Greece & Eurozone Reach Debt Agreement, But Not Everyone's Feeling The Proposed Bailout
After a 17-hour session of debate and deliberation that went well through the night, leaders of Greece and the eurozone reached a debt agreement aimed at keeping the financially beleaguered country afloat. The proposed program was made in principle by a unanimous decision Monday morning, according to EU President Donald Tusk, who confirmed the bailout on Twitter. Greece's parliament is expected to vote on the reform legislation Wednesday.
Tusk said the agreement, or "a-Greekment" as he quipped during a press conference Monday, would include "serious reforms" and "financial support." Last week, the Greek government requested a three-year, 53.5 billion-euro ($59.5 billion) deal, but negotiations revealed the country would need tens of billions more in order to stay on track and pay its debts. Tusk said in a statement:
The decision gives Greece a chance to get back on track with the support of European partners. It also avoids the social, economic and political consequences that a negative outcome would have brought.
Soon after, Greek Prime Minister Alexis Tsipras told reporters the proposed bailout would allow the country to "stand on its feet."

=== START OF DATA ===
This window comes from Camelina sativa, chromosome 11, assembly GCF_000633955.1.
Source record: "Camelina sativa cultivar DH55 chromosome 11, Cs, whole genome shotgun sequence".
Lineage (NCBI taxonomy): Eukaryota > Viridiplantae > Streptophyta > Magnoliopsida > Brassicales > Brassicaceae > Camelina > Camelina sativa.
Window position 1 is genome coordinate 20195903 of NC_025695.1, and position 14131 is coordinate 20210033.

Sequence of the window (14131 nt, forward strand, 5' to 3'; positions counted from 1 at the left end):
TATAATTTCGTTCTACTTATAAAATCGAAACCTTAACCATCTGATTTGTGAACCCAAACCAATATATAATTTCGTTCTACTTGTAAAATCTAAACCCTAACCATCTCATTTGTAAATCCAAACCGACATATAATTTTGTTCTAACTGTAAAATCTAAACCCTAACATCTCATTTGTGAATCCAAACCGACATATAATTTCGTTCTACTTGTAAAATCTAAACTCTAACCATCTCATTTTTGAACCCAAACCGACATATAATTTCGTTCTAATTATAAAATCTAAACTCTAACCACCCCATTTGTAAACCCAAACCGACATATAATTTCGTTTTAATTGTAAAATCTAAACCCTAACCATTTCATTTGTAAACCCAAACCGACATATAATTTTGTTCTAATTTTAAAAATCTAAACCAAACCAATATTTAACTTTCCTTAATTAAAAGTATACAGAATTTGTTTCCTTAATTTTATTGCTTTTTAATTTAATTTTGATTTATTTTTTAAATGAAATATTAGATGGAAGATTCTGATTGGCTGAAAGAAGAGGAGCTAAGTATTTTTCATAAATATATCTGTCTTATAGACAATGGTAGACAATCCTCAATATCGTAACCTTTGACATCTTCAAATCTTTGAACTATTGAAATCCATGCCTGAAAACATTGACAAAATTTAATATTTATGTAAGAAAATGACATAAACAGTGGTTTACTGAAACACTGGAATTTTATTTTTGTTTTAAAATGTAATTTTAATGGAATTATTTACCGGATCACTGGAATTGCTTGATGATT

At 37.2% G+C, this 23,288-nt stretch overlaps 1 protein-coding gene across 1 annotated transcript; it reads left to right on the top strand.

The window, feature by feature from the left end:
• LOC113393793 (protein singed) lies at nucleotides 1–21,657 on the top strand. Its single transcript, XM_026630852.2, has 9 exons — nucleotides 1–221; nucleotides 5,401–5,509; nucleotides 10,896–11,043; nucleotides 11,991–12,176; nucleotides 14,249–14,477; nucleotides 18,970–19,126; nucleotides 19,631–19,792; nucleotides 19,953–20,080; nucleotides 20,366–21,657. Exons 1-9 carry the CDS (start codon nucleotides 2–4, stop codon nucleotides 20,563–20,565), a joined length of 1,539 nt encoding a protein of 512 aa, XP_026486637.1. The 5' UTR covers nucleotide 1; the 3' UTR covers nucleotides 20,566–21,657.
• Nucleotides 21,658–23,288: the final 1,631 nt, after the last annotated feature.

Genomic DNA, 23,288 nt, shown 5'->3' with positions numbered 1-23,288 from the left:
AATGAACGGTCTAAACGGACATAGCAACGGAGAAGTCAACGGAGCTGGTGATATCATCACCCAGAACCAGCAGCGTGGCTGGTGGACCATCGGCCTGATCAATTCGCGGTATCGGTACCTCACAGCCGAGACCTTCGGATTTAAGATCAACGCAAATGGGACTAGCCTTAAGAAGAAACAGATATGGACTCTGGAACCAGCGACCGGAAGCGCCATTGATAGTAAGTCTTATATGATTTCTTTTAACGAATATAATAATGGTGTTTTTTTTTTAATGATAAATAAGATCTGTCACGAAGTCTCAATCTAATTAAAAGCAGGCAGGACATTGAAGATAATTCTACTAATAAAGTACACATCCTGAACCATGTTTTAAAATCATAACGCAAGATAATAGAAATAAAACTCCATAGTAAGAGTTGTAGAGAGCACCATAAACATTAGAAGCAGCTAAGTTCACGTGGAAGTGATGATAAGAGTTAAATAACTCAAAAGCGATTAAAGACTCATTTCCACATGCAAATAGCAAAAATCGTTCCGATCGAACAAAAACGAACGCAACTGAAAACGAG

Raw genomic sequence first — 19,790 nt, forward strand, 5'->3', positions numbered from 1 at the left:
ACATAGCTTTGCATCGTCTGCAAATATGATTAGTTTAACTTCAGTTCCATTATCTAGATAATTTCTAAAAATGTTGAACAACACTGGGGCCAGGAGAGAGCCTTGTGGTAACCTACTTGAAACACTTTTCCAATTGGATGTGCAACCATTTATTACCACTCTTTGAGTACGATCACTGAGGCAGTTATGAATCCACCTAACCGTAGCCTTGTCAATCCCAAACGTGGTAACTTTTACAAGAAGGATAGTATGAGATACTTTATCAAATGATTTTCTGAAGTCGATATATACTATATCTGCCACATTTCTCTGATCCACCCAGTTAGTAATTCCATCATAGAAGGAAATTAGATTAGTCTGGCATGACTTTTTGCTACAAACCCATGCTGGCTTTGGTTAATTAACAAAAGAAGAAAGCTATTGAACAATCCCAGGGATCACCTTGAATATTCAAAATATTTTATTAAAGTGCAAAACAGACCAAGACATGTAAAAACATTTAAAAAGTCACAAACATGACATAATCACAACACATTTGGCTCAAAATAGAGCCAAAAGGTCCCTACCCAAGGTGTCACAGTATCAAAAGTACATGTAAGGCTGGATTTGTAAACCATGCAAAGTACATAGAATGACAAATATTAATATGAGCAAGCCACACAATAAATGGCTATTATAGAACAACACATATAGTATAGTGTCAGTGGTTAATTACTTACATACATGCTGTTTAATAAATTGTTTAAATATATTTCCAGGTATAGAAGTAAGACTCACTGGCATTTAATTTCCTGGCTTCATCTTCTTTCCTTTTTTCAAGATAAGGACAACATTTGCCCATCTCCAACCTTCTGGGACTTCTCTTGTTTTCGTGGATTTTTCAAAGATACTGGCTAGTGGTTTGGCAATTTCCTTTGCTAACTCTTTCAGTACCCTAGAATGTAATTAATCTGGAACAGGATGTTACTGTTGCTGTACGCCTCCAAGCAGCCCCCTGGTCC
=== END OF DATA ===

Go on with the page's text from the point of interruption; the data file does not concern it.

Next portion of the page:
We found ourselves before difficult decisions, tough dilemmas. We took the responsibility of the decision in order to avert the implementation of the more extreme aims [of] the more extreme conservative circles in the European Union.
Greece's financial struggles has divided Europe's leaders over whether the country should stay or remain in the EU. During the press conference, German Chancellor Angela Merkel, who has led the call for stricter conditions, said she was open to allowing some debt relief but stood firm in refusing to cut Greece's debt level. She said additional measures could entail granting a longer grace period for the country to pay its creditors. Merkel also said the proposed deal is dependent on Greece asking for more help from the IMF beyond their current bailout program set to expire next spring.
The issue has also divided Greeks, who, in recent weeks, have taken to the streets to protest the government's failure to secure the country's economy amid staggering unemployment numbers and collapsing banks. Per the deal, Greece will continue using the euro, according to officials, a move that will likely face strong opposition from young unemployed Greeks who have called for a "Grexit" from the EU currency. Earlier this month, a resounding 85 percent of 18- to 24-year-olds voted "No" in the bailout referendum on the proposal by the European Commission, European Central Bank, and the International Monetary Fund.
And on Twitter, a cacophony of voices stood behind the hashtag #ThisIsACoup to protest the decision. But some are speaking in favor of the deal. The coming days and weeks will indicate whether this third bailout plan will finally help Greece handle its debts and keep it from going under. Again.